Pop the champagne corks, St. Louis! The last of the sky bridge that linked Dillards Department Store (originally Stix, Baer and Fuller) and St.Louis Centre between 6th and 7th Streets has disappeared – allowing for the first time in twenty-five years, a clear view of sky and horizon at the eastern heights of Washington Avenue.
Once the central nervous system of one of the busiest garment districts in the U.S.(at the turn of the 20th century), Washington Avenue remains one of downtown St. Louis’ two major, east-west thorough-fares (Market Street being the other). But whereas Market Street retained its original 30 foot width for decades (as did the other cross streets in Colonial Saint Louis), Washington Avenue was from its inception the widest street in town.
In about 1818, Jeremiah Connor (who arrived in St. Louis in 1805 and served as Sheriff from 1806 – 1810) set aside a strip of land for a street, right down the center of his Common Fields property. He platted it 80 feet in width and a mile and a half long, retaining private ownership of 150 feet on either side of what he believed would become “a major artery for the city”. *
This showed great foresight. Located near the highest point on the second tier of bluffs that front the Mississippi River here, James Eads would select Washington Avenue as the place from which to stretch the first primarily steel bridge in the world -between Missouri and Illinois – not only because of the height of the bluff and the opening to a natural cave in its face (through which he would run a railroad tunnel today used by Metro Link) but because it was the widest street in St. Louis.
Today, some of the most vital landmarks downtown stand on what was Jeremiah Connor’s property bordering Washington Avenue – the Missouri Athletic Club, charming #555 Washington Ave., the Mercantile/today U.S. Bank Tower, Convention Center, the Merchandise Mart Building, the Lammert Building (home to the American Institute of Architects in St. Louis), the International Arts Building, its connecting City Museum and the Ely-Walker Lofts.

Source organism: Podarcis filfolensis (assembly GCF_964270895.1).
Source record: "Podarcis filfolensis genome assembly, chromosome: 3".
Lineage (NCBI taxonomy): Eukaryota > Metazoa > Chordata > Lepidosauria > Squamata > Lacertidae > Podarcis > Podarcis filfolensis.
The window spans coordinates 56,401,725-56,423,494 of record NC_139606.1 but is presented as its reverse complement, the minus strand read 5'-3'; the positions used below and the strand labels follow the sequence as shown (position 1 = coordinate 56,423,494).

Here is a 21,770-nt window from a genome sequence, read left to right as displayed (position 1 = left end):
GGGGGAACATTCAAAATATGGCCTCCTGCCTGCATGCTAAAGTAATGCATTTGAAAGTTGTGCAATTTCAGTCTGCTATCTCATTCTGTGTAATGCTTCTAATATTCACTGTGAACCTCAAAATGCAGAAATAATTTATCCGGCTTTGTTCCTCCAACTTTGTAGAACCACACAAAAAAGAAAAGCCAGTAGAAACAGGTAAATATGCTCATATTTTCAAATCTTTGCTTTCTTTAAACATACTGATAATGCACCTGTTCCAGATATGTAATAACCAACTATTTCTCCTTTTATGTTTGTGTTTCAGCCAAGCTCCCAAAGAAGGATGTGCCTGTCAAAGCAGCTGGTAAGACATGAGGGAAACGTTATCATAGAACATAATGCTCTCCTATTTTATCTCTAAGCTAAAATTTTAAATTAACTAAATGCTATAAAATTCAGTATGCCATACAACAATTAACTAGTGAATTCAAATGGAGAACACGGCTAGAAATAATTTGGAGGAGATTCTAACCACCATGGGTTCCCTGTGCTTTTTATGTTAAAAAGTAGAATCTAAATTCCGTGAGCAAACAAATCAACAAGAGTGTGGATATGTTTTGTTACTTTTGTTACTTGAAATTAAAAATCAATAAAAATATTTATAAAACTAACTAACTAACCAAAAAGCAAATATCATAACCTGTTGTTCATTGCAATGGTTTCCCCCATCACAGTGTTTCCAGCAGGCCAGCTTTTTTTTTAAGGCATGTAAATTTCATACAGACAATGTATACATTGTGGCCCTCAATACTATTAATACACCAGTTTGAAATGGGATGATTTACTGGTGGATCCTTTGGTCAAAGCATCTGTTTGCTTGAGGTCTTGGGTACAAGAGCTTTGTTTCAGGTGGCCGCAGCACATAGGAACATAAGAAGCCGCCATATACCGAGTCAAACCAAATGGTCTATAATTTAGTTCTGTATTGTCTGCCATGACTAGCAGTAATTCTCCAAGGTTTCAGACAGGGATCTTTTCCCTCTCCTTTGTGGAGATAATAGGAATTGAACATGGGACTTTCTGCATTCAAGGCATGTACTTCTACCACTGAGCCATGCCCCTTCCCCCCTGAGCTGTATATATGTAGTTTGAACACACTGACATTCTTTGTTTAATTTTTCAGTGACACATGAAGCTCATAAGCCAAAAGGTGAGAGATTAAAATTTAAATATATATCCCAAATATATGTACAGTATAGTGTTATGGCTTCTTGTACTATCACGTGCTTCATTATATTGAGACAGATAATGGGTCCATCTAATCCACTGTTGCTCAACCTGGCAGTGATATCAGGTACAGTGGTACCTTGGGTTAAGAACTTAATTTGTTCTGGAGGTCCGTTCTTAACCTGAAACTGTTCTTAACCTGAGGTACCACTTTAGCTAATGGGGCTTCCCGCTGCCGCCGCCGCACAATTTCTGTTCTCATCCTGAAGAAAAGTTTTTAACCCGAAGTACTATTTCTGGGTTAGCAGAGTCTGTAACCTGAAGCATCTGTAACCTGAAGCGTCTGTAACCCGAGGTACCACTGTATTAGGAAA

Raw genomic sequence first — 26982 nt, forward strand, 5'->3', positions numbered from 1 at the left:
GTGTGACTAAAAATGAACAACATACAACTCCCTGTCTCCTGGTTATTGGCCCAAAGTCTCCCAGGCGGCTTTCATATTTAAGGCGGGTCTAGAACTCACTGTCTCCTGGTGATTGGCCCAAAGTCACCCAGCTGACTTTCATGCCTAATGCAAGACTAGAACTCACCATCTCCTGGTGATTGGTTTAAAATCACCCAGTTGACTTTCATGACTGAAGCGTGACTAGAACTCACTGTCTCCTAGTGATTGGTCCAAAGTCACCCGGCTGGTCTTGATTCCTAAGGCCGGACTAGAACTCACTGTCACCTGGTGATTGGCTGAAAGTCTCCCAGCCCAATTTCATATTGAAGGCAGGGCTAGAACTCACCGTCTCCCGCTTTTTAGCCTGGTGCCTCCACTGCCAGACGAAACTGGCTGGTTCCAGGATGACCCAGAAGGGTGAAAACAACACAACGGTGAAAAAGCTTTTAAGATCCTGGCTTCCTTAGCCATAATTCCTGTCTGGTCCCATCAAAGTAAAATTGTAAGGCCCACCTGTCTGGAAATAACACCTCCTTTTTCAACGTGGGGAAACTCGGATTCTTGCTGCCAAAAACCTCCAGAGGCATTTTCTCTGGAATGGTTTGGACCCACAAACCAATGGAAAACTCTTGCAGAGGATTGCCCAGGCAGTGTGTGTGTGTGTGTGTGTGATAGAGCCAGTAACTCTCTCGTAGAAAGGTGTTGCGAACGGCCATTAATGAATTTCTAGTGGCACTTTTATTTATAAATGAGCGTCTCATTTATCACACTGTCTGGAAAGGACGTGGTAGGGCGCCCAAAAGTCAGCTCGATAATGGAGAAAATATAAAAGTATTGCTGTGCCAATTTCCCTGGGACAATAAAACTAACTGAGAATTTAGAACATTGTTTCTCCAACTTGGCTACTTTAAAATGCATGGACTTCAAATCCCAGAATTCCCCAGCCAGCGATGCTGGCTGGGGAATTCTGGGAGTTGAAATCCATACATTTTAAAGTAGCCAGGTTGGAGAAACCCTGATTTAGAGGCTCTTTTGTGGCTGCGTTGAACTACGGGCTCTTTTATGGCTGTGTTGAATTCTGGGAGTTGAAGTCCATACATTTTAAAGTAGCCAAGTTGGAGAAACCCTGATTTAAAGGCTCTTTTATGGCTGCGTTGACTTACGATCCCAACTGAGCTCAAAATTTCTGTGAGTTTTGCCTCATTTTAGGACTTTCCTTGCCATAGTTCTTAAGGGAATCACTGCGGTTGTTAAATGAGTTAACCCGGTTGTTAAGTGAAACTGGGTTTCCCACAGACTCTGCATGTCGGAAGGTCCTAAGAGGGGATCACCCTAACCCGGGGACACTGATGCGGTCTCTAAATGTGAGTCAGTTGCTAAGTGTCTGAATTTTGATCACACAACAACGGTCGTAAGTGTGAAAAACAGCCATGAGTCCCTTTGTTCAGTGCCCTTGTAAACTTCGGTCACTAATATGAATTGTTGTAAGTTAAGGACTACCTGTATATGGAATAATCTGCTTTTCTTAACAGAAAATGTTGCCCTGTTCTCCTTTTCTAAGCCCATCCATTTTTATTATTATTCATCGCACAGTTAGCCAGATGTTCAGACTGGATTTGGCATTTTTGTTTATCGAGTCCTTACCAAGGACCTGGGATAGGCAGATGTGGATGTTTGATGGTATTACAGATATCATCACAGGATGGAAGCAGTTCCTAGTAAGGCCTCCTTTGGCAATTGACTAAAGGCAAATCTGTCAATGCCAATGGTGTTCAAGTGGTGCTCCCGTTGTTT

Connor donated the street he designed to the City of St. Louis with the proviso that it be named for President George Washington. To get a sense of the difference between Washington Avenue and the other streets of the era (its being almost three times as wide) simply walk from Washington Avenue over to Laclede’s Landing where the cobbled streets are their original Colonial width.
In time not only garment mills and warehouses but elegant dry goods and department stores, universities, fashionable shops, boutique hotels and skyscrapers would line Washington Avenue with its wide expanse of breathing room that allowed for commerce to flourish and architectural dreams to soar.
In 1829 St. Louis University, the oldest university west of the Mississippi, built its first campus at 9th & Washington on land bequeathed by Jeremiah Connor. Washington University, with its prep school for boys (Smith Academy) and its prep school for girls (Mary Institute) were later bounded by Lucas Place (today Locust Street) and Washington Avenue, 8 blocks west, near the western vista and the heights approaching 18th Street.
Thanks to demolition of the skywalk, you can stand today at 18th & Washington and see clear to the Eads Bridge with only the I70 overpass to mar the view. In between, along what local architects refer to as the Canyon of Washington Avenue, you will find one of the handsomest collections of early 20th century commercial structures in St. Louis. Marvelous buildings buzzing with new life – housing restaurants, night clubs, furnishings and fashions, tea room, art galleries, bowling alley and hotels.
The zipper design incorporated into the asphalt beginning at 18th Street and ending at 14th, commemorating thousands of St. Louisans who labored in the mills and warehouses of the garment district, points eastward, where the future of Washington Avenue is taking shape between 6th and 7th Streets and ultimately to where St. Louis begins at the Mississippi River. The way is once again open to possibilities.
* Streets of St. Louis, William B. Magnan, Right Press, Inc., Groton, CT. 1994.
© 2010 Maureen Kavanaugh
The copy and photographs on this blogspace are the work of Maureen O’Connor Kavanaugh and may not be used without the express permission of the author. Permission to reprint may be obtained by contacting: firstname.lastname@example.org.